Postal union leaders have proposed to ameliorate this problem by cutting out the middleman. Rather than take ballots to mammoth processing plants, letter carriers can pre-sort election mail at local post offices themselves and then deliver those ballots directly to local election boards. The reform would cut ballot delivery time to less than 24 hours instead of either days, a week, or even more. The unions argue that this method of sorting should be temporary, just for seven to 10 days before the election

For decades, letter carriers in states and municipalities with a history of vote by mail have used this easy work-around to expedite the delivery of mail-in ballots. According to Amber McReynolds, CEO of the National Vote at Home Institute, who used to run Denver’s elections offices, this speedy bypass became an Election Day staple after Colorado letter carriers made a deal with the state’s rural election boards

Still, it would be understandable for some to think it is now too late for the USPS to make a major system change with fewer than three weeks to the election. Fortunately, letter carriers have shown their ability to make such changes under immense time pressure. In the 2020 primary, for instance, Duluth, Minnesota’s letter carriers pre-sorted and delivered local election mail at the local post office, avoiding the processing plant in Minneapolis, which was more than five hours away. “We had a bunch of ballots coming in during the last few days, so we were able to get them to the clerk’s office much quicker,” a Duluth letter carrier told me. “We went through the mail ourselves, put all local ballots into their own bin, and then at the end of the day delivered them directly to the clerk.”

The success of this experiment in jurisdictions across the country, such as Duluth, is why postal union leaders urged national USPS management to adopt the idea in meetings over the last several weeks, according to sources familiar with the matter. Those pleas seem to have made an impact. Sources tell me that USPS management is working on a directive, with a target release date of October 20, telling letter carriers they can pre-sort election mail and deliver it directly to the city or county clerk’s office. (If the mail ballot is for a non-local race, however, it would still go to the processing plant, where it would be sent to appropriate jurisdiction.)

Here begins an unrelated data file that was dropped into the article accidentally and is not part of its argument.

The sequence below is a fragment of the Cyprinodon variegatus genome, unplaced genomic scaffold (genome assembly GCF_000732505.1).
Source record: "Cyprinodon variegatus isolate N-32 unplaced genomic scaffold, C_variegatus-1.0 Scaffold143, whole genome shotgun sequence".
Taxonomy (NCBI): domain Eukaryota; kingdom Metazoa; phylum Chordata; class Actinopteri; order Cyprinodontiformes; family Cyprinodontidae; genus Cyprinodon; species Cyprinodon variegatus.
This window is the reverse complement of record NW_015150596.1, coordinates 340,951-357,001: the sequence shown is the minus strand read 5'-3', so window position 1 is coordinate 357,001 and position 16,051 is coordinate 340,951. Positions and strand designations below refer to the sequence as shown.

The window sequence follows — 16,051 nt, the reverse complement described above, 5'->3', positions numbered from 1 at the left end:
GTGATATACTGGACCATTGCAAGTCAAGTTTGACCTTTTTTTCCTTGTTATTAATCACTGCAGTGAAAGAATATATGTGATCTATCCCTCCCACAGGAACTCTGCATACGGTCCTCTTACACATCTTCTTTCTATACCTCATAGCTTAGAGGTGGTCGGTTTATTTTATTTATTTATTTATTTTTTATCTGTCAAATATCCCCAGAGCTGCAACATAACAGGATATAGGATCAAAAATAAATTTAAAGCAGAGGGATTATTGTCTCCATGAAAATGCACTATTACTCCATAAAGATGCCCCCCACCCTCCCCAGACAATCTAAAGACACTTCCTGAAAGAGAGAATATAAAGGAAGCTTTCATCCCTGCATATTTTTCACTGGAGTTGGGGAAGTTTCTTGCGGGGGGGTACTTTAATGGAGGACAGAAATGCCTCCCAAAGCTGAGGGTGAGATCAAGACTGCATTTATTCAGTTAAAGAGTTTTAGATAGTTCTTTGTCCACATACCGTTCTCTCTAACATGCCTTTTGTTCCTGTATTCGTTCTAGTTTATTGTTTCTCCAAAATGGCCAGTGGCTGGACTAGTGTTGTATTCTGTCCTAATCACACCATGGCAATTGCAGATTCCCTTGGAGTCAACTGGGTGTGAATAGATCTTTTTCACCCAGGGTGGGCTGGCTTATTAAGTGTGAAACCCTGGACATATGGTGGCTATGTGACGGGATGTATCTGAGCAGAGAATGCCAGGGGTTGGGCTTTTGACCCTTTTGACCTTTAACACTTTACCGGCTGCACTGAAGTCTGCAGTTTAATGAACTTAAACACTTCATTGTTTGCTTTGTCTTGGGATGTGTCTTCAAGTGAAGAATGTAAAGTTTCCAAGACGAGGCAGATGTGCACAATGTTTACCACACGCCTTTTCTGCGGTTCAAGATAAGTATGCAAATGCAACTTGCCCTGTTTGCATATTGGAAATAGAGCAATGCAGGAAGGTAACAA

An additional part of the Postal Service’s rationale for ordering all letter carriers to circumvent central processing in the election’s final days is to avoid a crazy quilt of special arrangements throughout the United States, which may lean in different directions politically. Instead, it wants to have uniform standards that can ensure a quicker vote count. “I think it would be nice if there was consistency applied, more of a directive put out by the Postal Service, so that it isn’t 10,000 local election officials having to make 10,000 deals with local post offices on this,” an elections official told me.

Of course, this is still Trump’s America. We don’t know if DeJoy might put the kibosh on this idea to serve the president’s interest. We don’t know if DeJoy, perhaps fed up with criticism that he’s a MAGA collaborator, will authorize the reform. He has held off instituting some of the dreaded changes he ordered until after the election, like cutting overtime. We don’t know if old-fashioned bureaucratic inertia will stop this work around from being implemented. What we do know is that, if this reform is implemented in time, it will help speed the vote count and be a rampart against Trump’s Election Night scheme. For that reason, everyone who cares about American democracy and the integrity of the 2020 election should rally behind the idea now.

Eric Cortellessa

Eric Cortellessa, a Washington Monthly contributing editor, is a staff writer for Time magazine.